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Sonya Kitchell Trio

Iron Horse Music Hall, Thursday

People go through a lot of changes in their late teens. Just look at western Massachusetts native Sonya Kitchell, who was signed to a national recording contract at age 16 and earned her first Grammy before she was 20 (thanks to her work on Herbie Hancock’s Album of the Year-winning River: the Joni Letters.) Her 2008 record, This Storm, shed the jazz-tinged arrangements of her earlier work in favor of a more straightforward pop-rock appeal, much to the chagrin of some fans. But on her new EP Convict of Conviction, Kitchell makes another sharp musical turn, adopting a string quartet to back her for a set of ornate chamber pop. Kids these days. . . . Kitchell will be joined at the Iron Horse buy violinist Dana Lyn and Apollo Sunshine guitarist Sam Cohen. The Sun Parade opens. (Feb. 3, 7 PM, $15, 20 Center St., Northampton, Mass., 413-586-8686)

Todd Snider

Todd Snider

Club Helsinki, Friday

Publicity 101: If Rolling Stone calls you the “funniest folkie since John Prine,” you put it at the top of your press release in all caps. Todd Snider earned that very heady praise for his terrific blend of humor and truth, and that blend is on fine display on The Storyteller, the new double-disc Snider live album out this week. The Nashville singer-songwriter has more expansively been called “part Dylan and Kristofferson, part Mitch Hedberg and Bill Hicks,” and The Storyteller shows exactly why: His humor isn’t just confined to the lyrics, but stretches out into long, off-the-cuff stories and song introductions. On the album, Snider is backed by Colorado band Great American Taxi; at Club Helsinki, it’s just pure, unadulterated Todd. (Feb. 4, 9 PM, $20, 405 Columbia St., Hudson, 828-4800)

Papa Grows Funk

Venable Gymnasium, Friday

It’s more than a cash crop; it’s a New Orleans legacy. Funk, that is. For a decade now, Hammond B3 maestro John Gros has been growing the sticky, stinky variety with a team of the Crescent City’s most accomplished groove barons. This is the second time Papa Grows Funk have headlined the MCLA Blues and Funk Festival, and we doubt it will be the last. Rounding out the blues end of things will be bassist Benny Turner, who can name both Freddie King and Johnny Mathis in his musical and genetic lineage. (Feb. 4, 7:30 PM, $5-$12, Massachusetts College of Liberal Arts, North Adams, Mass., 413-662-5000)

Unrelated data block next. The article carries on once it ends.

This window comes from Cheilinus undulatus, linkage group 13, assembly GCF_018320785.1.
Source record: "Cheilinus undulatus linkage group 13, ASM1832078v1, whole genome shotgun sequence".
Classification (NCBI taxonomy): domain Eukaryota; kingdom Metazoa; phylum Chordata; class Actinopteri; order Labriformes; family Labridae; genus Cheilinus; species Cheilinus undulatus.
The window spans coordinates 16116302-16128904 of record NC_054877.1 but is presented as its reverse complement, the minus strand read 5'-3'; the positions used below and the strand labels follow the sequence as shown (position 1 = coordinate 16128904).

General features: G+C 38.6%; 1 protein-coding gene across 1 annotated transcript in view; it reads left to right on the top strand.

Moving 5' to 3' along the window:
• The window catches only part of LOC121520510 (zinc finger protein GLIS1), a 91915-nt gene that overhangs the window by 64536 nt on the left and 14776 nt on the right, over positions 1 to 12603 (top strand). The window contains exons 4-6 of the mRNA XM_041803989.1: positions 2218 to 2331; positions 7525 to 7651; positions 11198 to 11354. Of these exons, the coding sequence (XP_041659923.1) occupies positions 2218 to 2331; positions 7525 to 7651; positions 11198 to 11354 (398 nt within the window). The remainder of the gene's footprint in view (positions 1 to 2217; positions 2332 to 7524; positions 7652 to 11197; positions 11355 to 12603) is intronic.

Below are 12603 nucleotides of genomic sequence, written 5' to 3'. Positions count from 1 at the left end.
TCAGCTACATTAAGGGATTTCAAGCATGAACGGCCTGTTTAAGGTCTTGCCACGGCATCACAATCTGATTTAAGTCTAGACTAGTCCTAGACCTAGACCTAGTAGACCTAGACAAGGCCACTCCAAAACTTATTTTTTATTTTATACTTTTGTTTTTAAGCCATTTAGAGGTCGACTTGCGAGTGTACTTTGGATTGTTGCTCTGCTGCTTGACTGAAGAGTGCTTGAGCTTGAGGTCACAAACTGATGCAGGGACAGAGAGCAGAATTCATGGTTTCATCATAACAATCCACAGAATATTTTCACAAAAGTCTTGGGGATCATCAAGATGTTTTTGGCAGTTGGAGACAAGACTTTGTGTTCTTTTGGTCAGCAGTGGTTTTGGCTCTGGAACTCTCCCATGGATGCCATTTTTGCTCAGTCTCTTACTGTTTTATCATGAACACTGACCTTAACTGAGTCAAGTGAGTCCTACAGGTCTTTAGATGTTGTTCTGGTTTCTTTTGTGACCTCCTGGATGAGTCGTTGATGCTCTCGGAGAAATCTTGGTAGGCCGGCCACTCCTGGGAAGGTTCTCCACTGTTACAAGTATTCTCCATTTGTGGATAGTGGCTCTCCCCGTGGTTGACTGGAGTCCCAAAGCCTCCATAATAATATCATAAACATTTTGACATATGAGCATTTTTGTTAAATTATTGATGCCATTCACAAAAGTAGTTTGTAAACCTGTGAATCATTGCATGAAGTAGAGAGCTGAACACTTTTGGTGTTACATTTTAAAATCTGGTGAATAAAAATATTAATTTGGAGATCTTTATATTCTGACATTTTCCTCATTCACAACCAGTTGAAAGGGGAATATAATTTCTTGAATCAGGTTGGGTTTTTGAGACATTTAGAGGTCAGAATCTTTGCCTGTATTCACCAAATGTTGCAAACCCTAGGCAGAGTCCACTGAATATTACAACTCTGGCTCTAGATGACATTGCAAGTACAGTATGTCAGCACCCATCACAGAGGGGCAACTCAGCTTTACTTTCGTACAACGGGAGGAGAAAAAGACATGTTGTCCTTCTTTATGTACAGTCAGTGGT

Yarn, Steven L. Smith Band

Putnam Den, Saturday

What is this world coming to when some of the best country music is being made in Brooklyn?! Next you’ll tell us hillbillies listen to hip-hop. (Wait, really?) Yarn are the country band in question, unabashedly spinning world-weary twange on fiddles and Dobros—even yodelling—from their urban digs. Some have likened the sound to Steve Earle or Whiskeytown-era Ryan Adams, but there’s definitely a little Grateful Dead in there as well. Opener Steven L. Smith is an Adirondack man, so the country comes easier, and the fact that he makes his own guitars—like, out of wood—should say a thing or two about his commitment to craft. (Feb. 5, 8 PM, $10, 63A Putnam St., Saratoga Springs, 584-8066)

Appetite for Destruction

Jillian’s, Saturday

You know what? Fuck it, we’re going to go ahead and endorse a tribute act. It’s not something we usually do, but in this case we see no problem with it. Because Appetite for Destruction are named for one of the all-time great hard-rock records, an album whose seedy riffs and screeching wails are an appropriate soundtrack for our last year on the planet. And because, as you probably know, the band who currently call themselves “Guns N’ Roses” are not the band the rest of us call Guns N’ Roses, so a reasonable facsimile of the band we used to love will have to do. The only qualm we have with Appetite for Destruction is their self-billed status as the “ultimate” tribute to Axl, Slash , and the gang—we’d give that honor to the all-female GN’R tribute, Paradise Titty. (Feb. 5, 10 PM, $10, 59 N. Pearl St., Albany, 432-1997)

Also Noted
Railroad Earth

Tonight (Thursday) brings the return of New Jersey’s folk-Americana travelers Railroad Earth to the Capital Region, for a show at Northern Lights; the band currently are riding high on the strong October debut of their latest, self-titled record (7 PM, $22, 371-0012). . . . Last week’s concert at Bearsville Theater may have been canceled due to weather, but it looks like all systems are go for Neko Case and Lost in the Trees at the Calvin Theater in Northampton, Mass., tomorrow (Friday, 8 PM, $25-$32.50, 413-586-8686). . . . Third time’s a charm, they say: The twice-postponed concert by 30 Seconds to Mars will finally hold firm this Friday at Northern Lights, and, lo and behold, it’s sold out (8 PM, 371-0012). . . . If you missed the sublime young songwriter David Berkeley when he played Club Helsinki last week, you have an extra-special bonus chance on Friday: In addition to playing music from his latest album, Some Kind of Cure, this Friday at the Kleinert/James Art Center in Woodstock, Berkeley will also read from and sign copies of his new book of short stories, 140 Goats and a Guitar (8 PM, $15, 845-679-2079). . . . Here’s a rare chance to see a local great do his thing in a small-combo setting: The Keith Pray Group will play Justin’s on Saturday (9:30 PM, $5, 436-7008). . . . At Valentine’s on Tuesday, get your fix of good-time, prohibition-era swing with Asheville, N.C. band Woody Pines; they’re joined by Dan Johnson and his Expert Sidemen (8 PM, $5, 432-6572).

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